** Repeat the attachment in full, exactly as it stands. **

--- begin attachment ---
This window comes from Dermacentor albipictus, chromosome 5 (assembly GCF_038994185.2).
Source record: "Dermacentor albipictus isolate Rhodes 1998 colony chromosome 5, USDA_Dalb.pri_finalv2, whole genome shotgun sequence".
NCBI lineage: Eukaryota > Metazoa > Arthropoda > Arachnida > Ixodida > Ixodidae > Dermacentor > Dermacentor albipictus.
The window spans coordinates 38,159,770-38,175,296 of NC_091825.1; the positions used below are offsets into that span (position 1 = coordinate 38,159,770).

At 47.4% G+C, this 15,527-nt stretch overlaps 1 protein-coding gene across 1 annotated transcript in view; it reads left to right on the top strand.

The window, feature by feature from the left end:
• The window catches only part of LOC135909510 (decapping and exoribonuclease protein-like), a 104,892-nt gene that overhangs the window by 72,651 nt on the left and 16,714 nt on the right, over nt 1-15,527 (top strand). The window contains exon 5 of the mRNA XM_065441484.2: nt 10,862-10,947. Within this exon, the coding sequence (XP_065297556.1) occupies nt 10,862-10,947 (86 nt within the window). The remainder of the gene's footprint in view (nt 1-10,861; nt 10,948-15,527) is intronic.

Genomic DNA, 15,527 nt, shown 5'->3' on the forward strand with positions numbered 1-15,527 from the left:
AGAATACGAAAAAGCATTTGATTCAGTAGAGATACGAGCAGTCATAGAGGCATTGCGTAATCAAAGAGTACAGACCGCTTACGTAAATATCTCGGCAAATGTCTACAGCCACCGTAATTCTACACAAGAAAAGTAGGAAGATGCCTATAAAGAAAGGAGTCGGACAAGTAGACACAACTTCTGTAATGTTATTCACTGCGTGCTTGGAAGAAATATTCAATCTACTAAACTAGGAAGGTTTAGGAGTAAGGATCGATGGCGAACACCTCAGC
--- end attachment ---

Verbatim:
This window comes from Dermacentor albipictus, chromosome 5 (assembly GCF_038994185.2).
Source record: "Dermacentor albipictus isolate Rhodes 1998 colony chromosome 5, USDA_Dalb.pri_finalv2, whole genome shotgun sequence".
NCBI lineage: Eukaryota > Metazoa > Arthropoda > Arachnida > Ixodida > Ixodidae > Dermacentor > Dermacentor albipictus.
The window spans coordinates 38,159,770-38,175,296 of NC_091825.1; the positions used below are offsets into that span (position 1 = coordinate 38,159,770).

At 47.4% G+C, this 15,527-nt stretch overlaps 1 protein-coding gene across 1 annotated transcript in view; it reads left to right on the top strand.

The window, feature by feature from the left end:
• The window catches only part of LOC135909510 (decapping and exoribonuclease protein-like), a 104,892-nt gene that overhangs the window by 72,651 nt on the left and 16,714 nt on the right, over nt 1-15,527 (top strand). The window contains exon 5 of the mRNA XM_065441484.2: nt 10,862-10,947. Within this exon, the coding sequence (XP_065297556.1) occupies nt 10,862-10,947 (86 nt within the window). The remainder of the gene's footprint in view (nt 1-10,861; nt 10,948-15,527) is intronic.

Genomic DNA, 15,527 nt, shown 5'->3' on the forward strand with positions numbered 1-15,527 from the left:
AGAATACGAAAAAGCATTTGATTCAGTAGAGATACGAGCAGTCATAGAGGCATTGCGTAATCAAAGAGTACAGACCGCTTACGTAAATATCTCGGCAAATGTCTACAGCCACCGTAATTCTACACAAGAAAAGTAGGAAGATGCCTATAAAGAAAGGAGTCGGACAAGTAGACACAACTTCTGTAATGTTATTCACTGCGTGCTTGGAAGAAATATTCAATCTACTAAACTAGGAAGGTTTAGGAGTAAGGATCGATGGCGAACACCTCAGC